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I garnished them by sprinkling some more shredded coconut, to make it look like snow. My husband, of course, drenched them in chocolate syrup. They were fantastic! I did my small share to spread the Chanukkah light and the Chanukkah joy, and I am happy.

INGREDIENTS

  • 2 cups shredded coconuts
  • 1/4 cup spelt flour (coconut flour may be substituted)
  • 1/2 cup coconut prostokvasha (clabbered milk), coconut kefir or yogurt
  • 1 egg or substitute
  • 1 tablespoon agave
  • 1/2 teaspoon vanilla extract
  • 1/2 teaspoon baking powder
  • Salt and pepper to taste

PROCEDURE

  • Preheat frying pan, lightly mist with oil.
  • Combine all ingredients, mix thoroughly.
  • Fry on medium heat, 3 – 4 minutes on each side.  Remove to plate lined with paper towels to blot out excess oil.
  • Serve hot, garnished with shredded coconut.

Happy Chanukkah – enjoy!

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45 Comments Add yours

  1. randyjw says:

    Twinsy-Latkes! My coconut milk didn’t clabber, but I used it anyways! I should’ve added coconut shreds to the inside, like you did. I used potatos (3 lbs! I was up all night cooking). Did your family like them?

    Liked by 2 people

    1. Loved them! You make latkes of 3 lbs potatoes – oy vey!

      Liked by 2 people

      1. randyjw says:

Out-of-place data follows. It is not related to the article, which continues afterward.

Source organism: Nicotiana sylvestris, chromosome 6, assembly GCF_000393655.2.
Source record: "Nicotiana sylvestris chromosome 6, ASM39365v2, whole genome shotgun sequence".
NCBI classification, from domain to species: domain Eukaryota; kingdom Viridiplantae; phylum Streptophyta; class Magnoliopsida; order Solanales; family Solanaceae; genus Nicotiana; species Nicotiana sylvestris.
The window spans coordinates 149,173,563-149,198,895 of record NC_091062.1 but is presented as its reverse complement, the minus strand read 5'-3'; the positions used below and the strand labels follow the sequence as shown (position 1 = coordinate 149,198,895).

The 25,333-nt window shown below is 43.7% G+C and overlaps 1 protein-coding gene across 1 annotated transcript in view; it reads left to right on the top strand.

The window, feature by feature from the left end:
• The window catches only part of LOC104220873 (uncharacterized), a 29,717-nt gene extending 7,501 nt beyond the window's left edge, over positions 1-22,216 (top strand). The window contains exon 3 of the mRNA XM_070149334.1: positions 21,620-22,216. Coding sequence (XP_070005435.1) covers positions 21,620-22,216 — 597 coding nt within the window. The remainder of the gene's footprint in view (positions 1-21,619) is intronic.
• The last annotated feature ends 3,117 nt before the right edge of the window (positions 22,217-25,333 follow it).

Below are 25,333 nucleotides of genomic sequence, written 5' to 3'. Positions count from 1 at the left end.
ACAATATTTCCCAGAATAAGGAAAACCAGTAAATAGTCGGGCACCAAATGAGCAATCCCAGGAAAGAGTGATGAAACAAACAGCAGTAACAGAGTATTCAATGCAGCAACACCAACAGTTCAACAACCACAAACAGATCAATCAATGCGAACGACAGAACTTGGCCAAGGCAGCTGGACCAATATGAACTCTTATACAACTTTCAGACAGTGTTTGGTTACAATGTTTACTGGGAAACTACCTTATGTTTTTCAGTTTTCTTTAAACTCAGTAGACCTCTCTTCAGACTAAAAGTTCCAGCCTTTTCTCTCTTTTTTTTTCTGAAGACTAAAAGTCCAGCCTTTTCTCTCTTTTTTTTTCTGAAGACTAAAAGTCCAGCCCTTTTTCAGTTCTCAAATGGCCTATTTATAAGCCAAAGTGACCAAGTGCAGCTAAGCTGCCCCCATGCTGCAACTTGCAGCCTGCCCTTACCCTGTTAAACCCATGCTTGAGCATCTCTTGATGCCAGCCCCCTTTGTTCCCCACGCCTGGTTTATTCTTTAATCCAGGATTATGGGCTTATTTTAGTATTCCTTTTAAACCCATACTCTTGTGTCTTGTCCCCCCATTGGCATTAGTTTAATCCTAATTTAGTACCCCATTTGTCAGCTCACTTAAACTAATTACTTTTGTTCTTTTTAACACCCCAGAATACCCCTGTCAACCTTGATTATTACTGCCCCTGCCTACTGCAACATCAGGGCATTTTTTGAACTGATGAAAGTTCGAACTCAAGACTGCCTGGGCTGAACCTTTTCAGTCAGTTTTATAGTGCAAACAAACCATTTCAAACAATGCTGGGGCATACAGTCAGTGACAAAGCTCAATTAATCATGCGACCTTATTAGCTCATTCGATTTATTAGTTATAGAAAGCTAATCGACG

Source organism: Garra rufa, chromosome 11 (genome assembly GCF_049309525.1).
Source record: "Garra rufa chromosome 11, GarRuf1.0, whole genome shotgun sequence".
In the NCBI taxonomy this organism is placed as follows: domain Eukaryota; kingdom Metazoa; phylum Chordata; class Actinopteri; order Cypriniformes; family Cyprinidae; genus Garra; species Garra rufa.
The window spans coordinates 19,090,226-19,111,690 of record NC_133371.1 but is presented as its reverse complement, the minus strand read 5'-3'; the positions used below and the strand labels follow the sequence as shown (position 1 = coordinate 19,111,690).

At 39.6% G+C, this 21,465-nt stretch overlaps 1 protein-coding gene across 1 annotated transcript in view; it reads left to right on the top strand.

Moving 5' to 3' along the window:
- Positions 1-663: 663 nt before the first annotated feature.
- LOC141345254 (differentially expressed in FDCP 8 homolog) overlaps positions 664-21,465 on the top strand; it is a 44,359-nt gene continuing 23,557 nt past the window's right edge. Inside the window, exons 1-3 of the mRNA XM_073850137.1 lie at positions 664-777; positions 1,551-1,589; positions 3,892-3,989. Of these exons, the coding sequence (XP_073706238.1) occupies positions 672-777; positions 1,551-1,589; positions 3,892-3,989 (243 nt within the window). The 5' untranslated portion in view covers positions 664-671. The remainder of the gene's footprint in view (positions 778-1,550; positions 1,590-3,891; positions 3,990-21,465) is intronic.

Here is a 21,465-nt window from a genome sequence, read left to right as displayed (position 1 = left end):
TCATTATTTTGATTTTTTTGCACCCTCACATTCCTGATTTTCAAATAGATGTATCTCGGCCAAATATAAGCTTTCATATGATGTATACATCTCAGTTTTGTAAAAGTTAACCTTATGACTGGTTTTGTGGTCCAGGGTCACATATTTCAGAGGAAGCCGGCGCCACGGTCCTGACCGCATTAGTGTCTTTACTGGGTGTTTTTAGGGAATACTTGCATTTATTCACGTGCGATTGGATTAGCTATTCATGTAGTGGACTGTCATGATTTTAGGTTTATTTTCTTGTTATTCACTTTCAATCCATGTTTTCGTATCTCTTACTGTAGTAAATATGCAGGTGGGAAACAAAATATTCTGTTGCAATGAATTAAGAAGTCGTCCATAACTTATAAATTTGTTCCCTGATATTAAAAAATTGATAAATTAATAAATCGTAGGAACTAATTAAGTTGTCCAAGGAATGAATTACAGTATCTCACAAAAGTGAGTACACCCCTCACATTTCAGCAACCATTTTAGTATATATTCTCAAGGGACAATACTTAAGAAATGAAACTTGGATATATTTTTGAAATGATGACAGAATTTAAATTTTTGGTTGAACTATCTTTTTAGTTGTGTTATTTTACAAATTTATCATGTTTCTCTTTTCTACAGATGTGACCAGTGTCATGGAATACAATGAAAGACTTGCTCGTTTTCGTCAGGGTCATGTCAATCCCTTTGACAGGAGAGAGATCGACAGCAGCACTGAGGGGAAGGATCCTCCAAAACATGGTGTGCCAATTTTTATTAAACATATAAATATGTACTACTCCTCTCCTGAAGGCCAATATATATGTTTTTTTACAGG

Yes. And I only have a small skillet, so could only cook two at a time. I was up until 12:30 AM cooking!

        Liked by 1 person

      2. This is called true dedication to a tradition!

        Like

      3. randyjw says:

        True Grits. Ha-ha! Kidding…

        Liked by 1 person

  2. lghiggins says:

    Thank you so much for sharing your creative culinary concoctions and connecting them to your traditions and stories. These latkes sound delicious and I love this story of light.

    Liked by 5 people

    1. Thank you so much for your beautiful comment. Happy Holidays and many blessings to you and yours!

      Liked by 1 person

  3. I’m a big fan of coconut and love the idea of using it this way! 🙂

    Liked by 2 people

    1. Thank you, Ronit! I thought of garnishing it with paper thin slices of kiwi, but my son is allergic to it. Nothing else came to mind…

      Liked by 1 person

    1. Thank you! I call it crazy, but creative is more politically correct.

      Liked by 1 person

      1. Still think it’s creative. It’s taking a particular technique and expanding its application.🎨

        Liked by 1 person

      2. Thank you – I’ll take a compliment if I get it!

        Liked by 1 person

    1. It is, especially drenched in chocolate syrup!

      Liked by 1 person

      1. Chocolate is its own food group.

        Liked by 3 people